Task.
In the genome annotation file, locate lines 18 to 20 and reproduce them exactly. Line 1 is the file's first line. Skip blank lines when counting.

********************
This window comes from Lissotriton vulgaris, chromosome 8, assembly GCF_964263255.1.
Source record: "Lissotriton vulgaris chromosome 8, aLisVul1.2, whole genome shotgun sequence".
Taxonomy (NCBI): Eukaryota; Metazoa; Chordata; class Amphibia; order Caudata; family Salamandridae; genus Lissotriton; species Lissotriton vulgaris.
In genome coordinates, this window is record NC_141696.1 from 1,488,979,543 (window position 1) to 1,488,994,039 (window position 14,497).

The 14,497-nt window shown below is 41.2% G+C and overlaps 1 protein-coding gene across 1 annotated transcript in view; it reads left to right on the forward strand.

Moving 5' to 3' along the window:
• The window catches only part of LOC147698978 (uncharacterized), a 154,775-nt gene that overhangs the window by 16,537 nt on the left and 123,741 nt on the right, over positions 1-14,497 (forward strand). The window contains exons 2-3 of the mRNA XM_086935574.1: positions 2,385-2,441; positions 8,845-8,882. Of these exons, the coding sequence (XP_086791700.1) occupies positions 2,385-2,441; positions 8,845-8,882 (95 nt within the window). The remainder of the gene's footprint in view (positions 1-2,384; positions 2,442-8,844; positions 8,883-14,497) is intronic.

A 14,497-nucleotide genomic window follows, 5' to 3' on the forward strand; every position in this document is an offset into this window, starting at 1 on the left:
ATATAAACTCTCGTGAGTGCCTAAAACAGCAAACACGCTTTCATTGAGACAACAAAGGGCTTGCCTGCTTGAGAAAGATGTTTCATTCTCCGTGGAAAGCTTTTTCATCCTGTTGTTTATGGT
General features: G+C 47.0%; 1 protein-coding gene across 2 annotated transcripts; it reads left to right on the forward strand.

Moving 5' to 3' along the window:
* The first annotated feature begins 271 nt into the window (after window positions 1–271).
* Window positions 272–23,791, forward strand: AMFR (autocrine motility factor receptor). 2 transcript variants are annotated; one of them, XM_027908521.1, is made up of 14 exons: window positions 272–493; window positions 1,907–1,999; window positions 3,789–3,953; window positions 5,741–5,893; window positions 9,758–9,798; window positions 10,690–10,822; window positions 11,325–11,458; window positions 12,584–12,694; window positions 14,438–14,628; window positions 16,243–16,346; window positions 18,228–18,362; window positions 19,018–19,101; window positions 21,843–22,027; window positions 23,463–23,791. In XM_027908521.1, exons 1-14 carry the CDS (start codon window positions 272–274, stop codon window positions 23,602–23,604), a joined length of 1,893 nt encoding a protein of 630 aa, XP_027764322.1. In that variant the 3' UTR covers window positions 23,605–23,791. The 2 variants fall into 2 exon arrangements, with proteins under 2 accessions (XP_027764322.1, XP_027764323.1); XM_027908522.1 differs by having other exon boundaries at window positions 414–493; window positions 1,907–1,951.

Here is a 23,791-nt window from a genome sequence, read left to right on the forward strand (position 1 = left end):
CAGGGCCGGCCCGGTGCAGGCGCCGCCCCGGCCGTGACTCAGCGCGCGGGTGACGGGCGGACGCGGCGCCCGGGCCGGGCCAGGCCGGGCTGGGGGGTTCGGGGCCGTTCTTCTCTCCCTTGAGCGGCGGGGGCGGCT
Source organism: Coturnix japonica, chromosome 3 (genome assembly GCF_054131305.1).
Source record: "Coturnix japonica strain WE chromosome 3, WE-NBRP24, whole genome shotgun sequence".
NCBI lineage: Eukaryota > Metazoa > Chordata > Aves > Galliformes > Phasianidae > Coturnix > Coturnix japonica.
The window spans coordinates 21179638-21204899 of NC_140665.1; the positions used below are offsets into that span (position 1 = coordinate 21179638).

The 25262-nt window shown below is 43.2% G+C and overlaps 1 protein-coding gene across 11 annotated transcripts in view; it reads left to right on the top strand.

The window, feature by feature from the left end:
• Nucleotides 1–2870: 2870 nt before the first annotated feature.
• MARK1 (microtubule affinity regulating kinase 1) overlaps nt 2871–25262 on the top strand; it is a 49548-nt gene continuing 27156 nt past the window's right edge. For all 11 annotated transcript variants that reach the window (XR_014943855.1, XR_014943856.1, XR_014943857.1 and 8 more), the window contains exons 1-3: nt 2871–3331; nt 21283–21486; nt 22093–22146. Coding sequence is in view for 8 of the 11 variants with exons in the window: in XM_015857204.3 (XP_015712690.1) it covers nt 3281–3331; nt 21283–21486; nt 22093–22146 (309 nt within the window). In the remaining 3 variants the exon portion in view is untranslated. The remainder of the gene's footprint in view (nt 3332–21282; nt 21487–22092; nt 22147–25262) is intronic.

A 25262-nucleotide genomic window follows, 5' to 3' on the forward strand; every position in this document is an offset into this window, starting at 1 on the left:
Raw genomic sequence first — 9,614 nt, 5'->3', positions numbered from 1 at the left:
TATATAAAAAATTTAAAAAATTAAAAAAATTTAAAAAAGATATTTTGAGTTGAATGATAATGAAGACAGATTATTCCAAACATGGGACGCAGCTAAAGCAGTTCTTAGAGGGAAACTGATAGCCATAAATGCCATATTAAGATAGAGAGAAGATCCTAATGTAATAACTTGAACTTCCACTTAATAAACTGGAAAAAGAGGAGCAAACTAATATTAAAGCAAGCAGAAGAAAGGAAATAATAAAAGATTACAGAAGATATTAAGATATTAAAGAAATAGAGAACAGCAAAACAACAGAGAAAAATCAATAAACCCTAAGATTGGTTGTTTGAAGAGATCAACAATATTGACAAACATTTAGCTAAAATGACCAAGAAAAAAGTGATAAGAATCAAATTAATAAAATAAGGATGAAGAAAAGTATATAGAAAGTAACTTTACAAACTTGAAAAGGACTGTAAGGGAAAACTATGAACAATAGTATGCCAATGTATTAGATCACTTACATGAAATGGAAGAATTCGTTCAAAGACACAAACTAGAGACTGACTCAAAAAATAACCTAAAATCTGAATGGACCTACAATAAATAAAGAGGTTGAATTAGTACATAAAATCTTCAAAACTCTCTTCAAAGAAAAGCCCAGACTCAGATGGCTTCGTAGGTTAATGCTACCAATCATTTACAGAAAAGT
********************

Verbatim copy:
NCBI lineage: Eukaryota > Metazoa > Chordata > Aves > Galliformes > Phasianidae > Coturnix > Coturnix japonica.
The window spans coordinates 21179638-21204899 of NC_140665.1; the positions used below are offsets into that span (position 1 = coordinate 21179638).

The 25262-nt window shown below is 43.2% G+C and overlaps 1 protein-coding gene across 11 annotated transcripts in view; it reads left to right on the top strand.